No doubt, there is a conflict of civilisations where in the Middle-East the womenfolk are seemingly without expression but in the West the face is the link for any expression and communication, without the face and the eyes people become unsure of what and who they are dealing with.

The point I am trying to make is out of the 16 million inhabitants of the Netherlands we might not be able to count 1,000 people in a burqa and we are going to waste parliamentary time promulgating laws for a problem that does not exist but panders to a sense of fear that has been agitated to the extreme all around Europe.

Thinking it through

Most right-wing and populist rhetoric cannot stand intelligent scrutiny and it might well inform why education would get hit by this cabinet by the reduction of the duration of student grants from 4 to 3 years and the spending on arts and culture will be cut, lest I forget, integration tests are to be made more difficult.

For that last clause, the subtext is we don’t want immigrants, we will not help immigrants and those who strive to be integrated will have a tough time at it, the cultural schemes to help the process of integration will be starved of funds – basically, if you are not indigenous, start packing your bags – I am going nowhere, I am European.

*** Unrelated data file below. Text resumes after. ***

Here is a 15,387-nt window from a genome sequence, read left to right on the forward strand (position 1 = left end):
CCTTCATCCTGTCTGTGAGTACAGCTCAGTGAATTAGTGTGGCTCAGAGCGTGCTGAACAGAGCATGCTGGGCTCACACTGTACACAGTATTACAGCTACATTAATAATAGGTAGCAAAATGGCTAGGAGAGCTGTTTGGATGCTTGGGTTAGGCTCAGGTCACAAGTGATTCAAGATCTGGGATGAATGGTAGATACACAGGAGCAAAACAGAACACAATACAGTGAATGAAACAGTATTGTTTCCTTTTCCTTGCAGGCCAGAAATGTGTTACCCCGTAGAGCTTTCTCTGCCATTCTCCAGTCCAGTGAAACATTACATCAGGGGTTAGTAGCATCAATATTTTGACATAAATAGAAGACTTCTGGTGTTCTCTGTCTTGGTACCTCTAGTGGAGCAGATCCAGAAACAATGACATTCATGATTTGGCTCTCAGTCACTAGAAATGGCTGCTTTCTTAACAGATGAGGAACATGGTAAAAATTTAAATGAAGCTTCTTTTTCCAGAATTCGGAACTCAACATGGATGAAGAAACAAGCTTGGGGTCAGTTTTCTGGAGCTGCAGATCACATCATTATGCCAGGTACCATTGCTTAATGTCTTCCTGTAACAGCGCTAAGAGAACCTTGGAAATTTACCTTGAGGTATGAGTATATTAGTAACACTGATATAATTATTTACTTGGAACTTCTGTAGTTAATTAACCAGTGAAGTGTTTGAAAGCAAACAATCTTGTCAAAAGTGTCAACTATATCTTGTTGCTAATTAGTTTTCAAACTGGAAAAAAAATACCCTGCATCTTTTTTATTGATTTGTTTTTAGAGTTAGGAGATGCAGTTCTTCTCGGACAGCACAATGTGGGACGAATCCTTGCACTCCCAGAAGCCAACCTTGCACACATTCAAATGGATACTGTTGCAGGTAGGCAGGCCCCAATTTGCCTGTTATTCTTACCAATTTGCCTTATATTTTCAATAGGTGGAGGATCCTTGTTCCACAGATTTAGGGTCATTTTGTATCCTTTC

If you work for the police or in the justice ministry you should leave your headscarf at home, I suppose the milliners can come up with amazing designs that make a mockery of that ban.

I had to lift this from the text, “Benefit cuts for people whose clothing or behaviour stops them finding work.” I suppose if I wore a suit for a cleaner’s job interview or I hate being sworn at I could be at risk.

All hot air to no particular end

You can go faster on the roads, you need to be a member of coffee shops to visit, prostitutes have to be old, Sundays will be kept holy for the 12 days where you can defile the temples in a year, stop and search might become indiscriminate, you could end up in prison longer, Israel will be a better friend and Europe will be getting less and much more eye watering stuff.

All of this to make the Netherlands a better place, the Dutch more comfortable with having their concerns addressed and the dawning of a great nation to rival the ranking of the Dutch in the golden age of the 17th Century – if you believed that you have been had so badly, you will never cut lose.

This arrangement according to my itch analogy earlier might only last a few months before it disintegrates for a new election where Geert Wilders might well have beguiled enough to become Prime Minister, especially those who do not notice that having voted for him their minimal wage is to be reduced.

That cabinet will only last a few months and hopefully we are on for a reset for the electorate to move back to the centre – the experience would be painful but a veritable lesson would have been learnt very well.

Reference

A summary of the coalition agreement